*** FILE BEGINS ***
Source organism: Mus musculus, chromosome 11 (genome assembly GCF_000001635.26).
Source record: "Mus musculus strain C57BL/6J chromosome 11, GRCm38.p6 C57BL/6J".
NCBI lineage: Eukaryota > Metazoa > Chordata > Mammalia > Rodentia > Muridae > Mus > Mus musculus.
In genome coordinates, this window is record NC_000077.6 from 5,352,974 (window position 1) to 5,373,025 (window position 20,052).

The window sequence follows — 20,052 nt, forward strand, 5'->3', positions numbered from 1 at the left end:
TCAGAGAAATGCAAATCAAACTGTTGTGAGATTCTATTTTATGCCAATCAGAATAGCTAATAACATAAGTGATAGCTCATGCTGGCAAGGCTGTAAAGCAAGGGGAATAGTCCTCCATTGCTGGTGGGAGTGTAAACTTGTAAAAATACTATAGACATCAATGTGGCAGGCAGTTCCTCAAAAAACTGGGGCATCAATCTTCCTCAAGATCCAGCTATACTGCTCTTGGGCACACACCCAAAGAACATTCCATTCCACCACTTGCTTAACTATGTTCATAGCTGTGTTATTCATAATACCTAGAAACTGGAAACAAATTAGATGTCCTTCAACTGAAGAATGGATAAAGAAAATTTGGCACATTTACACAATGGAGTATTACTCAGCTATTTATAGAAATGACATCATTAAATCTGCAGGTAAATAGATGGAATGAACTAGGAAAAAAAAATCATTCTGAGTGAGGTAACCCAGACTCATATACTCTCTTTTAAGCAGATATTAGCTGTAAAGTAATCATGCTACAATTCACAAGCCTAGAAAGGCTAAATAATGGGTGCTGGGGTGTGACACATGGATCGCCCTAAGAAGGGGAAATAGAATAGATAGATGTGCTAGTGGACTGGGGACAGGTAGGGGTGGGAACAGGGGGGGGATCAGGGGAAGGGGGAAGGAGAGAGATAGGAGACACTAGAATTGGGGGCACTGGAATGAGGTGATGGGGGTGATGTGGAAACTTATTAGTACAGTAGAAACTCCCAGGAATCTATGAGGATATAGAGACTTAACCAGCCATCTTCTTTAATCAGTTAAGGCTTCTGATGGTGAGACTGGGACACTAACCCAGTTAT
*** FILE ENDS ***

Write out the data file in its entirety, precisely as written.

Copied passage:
Source organism: Mus musculus, chromosome 11 (genome assembly GCF_000001635.26).
Source record: "Mus musculus strain C57BL/6J chromosome 11, GRCm38.p6 C57BL/6J".
NCBI lineage: Eukaryota > Metazoa > Chordata > Mammalia > Rodentia > Muridae > Mus > Mus musculus.
In genome coordinates, this window is record NC_000077.6 from 5,352,974 (window position 1) to 5,373,025 (window position 20,052).

The window sequence follows — 20,052 nt, forward strand, 5'->3', positions numbered from 1 at the left end:
TCAGAGAAATGCAAATCAAACTGTTGTGAGATTCTATTTTATGCCAATCAGAATAGCTAATAACATAAGTGATAGCTCATGCTGGCAAGGCTGTAAAGCAAGGGGAATAGTCCTCCATTGCTGGTGGGAGTGTAAACTTGTAAAAATACTATAGACATCAATGTGGCAGGCAGTTCCTCAAAAAACTGGGGCATCAATCTTCCTCAAGATCCAGCTATACTGCTCTTGGGCACACACCCAAAGAACATTCCATTCCACCACTTGCTTAACTATGTTCATAGCTGTGTTATTCATAATACCTAGAAACTGGAAACAAATTAGATGTCCTTCAACTGAAGAATGGATAAAGAAAATTTGGCACATTTACACAATGGAGTATTACTCAGCTATTTATAGAAATGACATCATTAAATCTGCAGGTAAATAGATGGAATGAACTAGGAAAAAAAAATCATTCTGAGTGAGGTAACCCAGACTCATATACTCTCTTTTAAGCAGATATTAGCTGTAAAGTAATCATGCTACAATTCACAAGCCTAGAAAGGCTAAATAATGGGTGCTGGGGTGTGACACATGGATCGCCCTAAGAAGGGGAAATAGAATAGATAGATGTGCTAGTGGACTGGGGACAGGTAGGGGTGGGAACAGGGGGGGGATCAGGGGAAGGGGGAAGGAGAGAGATAGGAGACACTAGAATTGGGGGCACTGGAATGAGGTGATGGGGGTGATGTGGAAACTTATTAGTACAGTAGAAACTCCCAGGAATCTATGAGGATATAGAGACTTAACCAGCCATCTTCTTTAATCAGTTAAGGCTTCTGATGGTGAGACTGGGACACTAACCCAGTTAT